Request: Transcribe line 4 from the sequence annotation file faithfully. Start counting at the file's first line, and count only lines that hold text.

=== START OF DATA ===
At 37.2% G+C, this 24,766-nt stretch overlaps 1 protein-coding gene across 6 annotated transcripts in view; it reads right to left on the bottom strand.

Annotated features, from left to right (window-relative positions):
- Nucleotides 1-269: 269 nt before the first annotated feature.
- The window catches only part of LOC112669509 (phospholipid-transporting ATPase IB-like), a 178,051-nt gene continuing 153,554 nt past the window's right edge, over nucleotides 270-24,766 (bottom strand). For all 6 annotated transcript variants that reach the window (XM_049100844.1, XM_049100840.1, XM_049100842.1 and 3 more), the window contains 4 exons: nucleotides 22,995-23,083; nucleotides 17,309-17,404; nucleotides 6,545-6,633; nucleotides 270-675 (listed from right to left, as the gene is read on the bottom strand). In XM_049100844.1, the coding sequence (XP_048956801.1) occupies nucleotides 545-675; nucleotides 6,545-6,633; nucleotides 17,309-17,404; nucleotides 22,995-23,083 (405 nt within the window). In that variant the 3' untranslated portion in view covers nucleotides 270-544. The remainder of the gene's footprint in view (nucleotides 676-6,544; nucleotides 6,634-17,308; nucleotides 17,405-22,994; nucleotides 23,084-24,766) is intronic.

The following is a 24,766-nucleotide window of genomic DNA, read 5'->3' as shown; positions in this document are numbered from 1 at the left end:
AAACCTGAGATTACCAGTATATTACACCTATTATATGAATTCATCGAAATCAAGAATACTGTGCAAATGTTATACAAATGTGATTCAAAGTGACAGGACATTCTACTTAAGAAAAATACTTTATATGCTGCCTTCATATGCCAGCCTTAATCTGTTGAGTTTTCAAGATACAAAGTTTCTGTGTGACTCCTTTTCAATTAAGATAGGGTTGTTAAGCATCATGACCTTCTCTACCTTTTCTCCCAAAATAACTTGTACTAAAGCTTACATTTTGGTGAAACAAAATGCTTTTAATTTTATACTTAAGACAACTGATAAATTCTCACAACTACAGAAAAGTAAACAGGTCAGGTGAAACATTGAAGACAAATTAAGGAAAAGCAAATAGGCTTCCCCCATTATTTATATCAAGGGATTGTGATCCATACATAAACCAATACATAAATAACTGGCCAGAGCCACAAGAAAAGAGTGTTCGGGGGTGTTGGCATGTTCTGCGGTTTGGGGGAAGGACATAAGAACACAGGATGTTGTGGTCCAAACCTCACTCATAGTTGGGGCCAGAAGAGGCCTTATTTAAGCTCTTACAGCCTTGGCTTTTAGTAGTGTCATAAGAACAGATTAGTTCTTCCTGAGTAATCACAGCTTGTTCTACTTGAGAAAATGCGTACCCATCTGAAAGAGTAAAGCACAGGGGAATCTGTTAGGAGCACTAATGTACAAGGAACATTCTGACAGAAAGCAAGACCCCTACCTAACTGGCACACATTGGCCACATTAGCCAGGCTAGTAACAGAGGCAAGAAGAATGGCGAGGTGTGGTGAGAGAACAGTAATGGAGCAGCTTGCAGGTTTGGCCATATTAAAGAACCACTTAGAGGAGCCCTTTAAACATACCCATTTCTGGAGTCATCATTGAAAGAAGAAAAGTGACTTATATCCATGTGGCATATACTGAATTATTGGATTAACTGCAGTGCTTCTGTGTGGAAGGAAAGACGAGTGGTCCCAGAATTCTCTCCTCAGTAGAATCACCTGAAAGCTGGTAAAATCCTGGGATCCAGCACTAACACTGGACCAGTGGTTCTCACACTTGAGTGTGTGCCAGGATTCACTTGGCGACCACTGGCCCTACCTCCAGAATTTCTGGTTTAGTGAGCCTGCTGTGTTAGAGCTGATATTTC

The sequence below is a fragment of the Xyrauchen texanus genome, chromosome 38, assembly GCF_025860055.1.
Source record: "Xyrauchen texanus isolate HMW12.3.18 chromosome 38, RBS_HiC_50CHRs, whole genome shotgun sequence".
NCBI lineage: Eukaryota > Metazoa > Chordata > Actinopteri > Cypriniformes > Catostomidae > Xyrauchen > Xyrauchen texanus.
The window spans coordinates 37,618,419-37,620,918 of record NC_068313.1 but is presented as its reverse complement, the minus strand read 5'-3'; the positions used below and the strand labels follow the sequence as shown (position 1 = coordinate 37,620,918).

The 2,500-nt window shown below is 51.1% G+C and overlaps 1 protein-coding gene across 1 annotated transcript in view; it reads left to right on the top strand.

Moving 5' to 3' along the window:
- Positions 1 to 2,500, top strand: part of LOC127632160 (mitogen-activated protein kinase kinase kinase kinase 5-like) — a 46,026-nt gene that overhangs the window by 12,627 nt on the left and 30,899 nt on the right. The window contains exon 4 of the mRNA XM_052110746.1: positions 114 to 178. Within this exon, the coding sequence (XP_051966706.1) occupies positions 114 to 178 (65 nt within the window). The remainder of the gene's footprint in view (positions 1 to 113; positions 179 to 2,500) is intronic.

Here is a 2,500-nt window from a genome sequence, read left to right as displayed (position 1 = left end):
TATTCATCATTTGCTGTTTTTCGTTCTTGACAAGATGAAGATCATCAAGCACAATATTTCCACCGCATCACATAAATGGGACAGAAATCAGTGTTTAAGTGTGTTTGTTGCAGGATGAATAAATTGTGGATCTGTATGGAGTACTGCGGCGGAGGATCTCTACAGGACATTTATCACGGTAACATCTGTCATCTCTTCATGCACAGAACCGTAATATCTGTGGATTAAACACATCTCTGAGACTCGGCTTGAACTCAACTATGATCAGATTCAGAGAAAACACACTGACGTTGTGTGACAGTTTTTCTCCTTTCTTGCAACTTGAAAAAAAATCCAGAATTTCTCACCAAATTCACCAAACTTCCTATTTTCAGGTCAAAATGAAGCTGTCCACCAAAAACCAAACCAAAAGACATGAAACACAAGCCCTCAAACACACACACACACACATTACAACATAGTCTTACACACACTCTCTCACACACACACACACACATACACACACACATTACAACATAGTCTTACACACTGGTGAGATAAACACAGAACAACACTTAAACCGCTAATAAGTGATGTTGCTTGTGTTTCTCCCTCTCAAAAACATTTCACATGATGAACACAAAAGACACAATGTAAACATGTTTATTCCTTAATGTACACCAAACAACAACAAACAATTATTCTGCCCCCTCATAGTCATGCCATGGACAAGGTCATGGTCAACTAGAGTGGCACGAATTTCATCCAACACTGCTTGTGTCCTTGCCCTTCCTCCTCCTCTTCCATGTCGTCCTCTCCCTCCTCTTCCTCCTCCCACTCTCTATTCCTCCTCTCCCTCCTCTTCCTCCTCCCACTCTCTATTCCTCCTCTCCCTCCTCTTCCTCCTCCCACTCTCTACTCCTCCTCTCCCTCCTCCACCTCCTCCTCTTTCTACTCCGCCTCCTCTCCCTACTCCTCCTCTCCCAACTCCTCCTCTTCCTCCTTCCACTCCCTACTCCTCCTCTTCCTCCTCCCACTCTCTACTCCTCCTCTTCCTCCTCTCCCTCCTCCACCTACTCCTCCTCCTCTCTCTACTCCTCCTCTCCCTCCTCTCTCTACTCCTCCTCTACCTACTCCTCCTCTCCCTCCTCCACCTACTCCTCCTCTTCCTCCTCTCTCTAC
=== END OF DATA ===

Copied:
- The window catches only part of LOC112669509 (phospholipid-transporting ATPase IB-like), a 178,051-nt gene continuing 153,554 nt past the window's right edge, over nucleotides 270-24,766 (bottom strand). For all 6 annotated transcript variants that reach the window (XM_049100844.1, XM_049100840.1, XM_049100842.1 and 3 more), the window contains 4 exons: nucleotides 22,995-23,083; nucleotides 17,309-17,404; nucleotides 6,545-6,633; nucleotides 270-675 (listed from right to left, as the gene is read on the bottom strand). In XM_049100844.1, the coding sequence (XP_048956801.1) occupies nucleotides 545-675; nucleotides 6,545-6,633; nucleotides 17,309-17,404; nucleotides 22,995-23,083 (405 nt within the window). In that variant the 3' untranslated portion in view covers nucleotides 270-544. The remainder of the gene's footprint in view (nucleotides 676-6,544; nucleotides 6,634-17,308; nucleotides 17,405-22,994; nucleotides 23,084-24,766) is intronic.